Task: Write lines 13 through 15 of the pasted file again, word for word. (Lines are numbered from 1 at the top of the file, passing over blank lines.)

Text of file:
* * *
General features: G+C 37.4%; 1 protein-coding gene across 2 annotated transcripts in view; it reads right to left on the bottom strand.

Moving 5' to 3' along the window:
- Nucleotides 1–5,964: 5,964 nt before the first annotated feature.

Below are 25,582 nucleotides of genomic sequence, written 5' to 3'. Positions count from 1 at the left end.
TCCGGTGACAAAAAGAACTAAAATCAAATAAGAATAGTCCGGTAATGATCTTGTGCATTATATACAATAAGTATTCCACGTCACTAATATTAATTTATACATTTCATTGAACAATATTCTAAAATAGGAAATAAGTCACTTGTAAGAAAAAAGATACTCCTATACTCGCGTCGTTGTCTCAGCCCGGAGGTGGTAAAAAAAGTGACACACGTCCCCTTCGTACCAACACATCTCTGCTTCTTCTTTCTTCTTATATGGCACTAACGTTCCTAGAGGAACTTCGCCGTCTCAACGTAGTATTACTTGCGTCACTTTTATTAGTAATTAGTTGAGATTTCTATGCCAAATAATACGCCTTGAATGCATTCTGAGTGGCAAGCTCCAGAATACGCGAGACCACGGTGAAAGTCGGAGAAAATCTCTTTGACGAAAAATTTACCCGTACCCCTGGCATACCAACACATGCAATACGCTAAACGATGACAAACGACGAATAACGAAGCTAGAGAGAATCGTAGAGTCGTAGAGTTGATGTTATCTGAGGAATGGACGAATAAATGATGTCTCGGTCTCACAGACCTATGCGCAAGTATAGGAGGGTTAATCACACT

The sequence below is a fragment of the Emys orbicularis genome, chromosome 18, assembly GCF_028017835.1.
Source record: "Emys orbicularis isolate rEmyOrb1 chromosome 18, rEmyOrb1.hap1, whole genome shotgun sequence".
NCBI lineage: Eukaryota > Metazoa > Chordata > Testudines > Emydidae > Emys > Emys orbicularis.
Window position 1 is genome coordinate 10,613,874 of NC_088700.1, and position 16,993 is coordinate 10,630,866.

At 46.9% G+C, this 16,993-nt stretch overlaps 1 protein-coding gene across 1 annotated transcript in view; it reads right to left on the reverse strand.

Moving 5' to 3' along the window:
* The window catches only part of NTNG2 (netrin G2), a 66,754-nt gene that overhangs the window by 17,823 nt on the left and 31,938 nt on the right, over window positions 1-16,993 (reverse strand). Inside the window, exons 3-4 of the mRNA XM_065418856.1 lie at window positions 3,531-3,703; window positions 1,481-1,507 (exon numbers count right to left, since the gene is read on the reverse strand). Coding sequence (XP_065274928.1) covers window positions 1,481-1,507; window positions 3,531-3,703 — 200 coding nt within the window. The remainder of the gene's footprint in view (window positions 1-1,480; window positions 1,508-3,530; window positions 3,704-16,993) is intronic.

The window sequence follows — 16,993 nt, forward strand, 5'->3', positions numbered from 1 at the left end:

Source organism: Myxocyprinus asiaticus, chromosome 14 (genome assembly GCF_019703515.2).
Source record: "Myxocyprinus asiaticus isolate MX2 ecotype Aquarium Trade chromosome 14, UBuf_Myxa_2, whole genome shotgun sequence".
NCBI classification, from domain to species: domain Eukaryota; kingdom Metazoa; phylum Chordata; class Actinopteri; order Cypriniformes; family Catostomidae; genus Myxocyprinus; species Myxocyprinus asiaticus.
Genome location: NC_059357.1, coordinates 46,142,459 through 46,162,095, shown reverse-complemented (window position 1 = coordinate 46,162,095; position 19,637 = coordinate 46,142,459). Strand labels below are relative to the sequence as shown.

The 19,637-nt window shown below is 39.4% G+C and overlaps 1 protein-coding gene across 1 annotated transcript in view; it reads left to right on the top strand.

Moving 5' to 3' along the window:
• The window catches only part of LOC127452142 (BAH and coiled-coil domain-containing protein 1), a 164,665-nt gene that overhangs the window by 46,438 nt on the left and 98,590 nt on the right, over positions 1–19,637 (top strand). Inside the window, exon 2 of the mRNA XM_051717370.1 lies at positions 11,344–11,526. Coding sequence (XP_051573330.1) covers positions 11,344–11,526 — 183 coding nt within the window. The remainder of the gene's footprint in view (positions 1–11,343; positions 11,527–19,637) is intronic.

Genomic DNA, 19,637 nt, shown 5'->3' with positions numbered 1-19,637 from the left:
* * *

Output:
The window sequence follows — 16,993 nt, forward strand, 5'->3', positions numbered from 1 at the left end:

Source organism: Myxocyprinus asiaticus, chromosome 14 (genome assembly GCF_019703515.2).
Source record: "Myxocyprinus asiaticus isolate MX2 ecotype Aquarium Trade chromosome 14, UBuf_Myxa_2, whole genome shotgun sequence".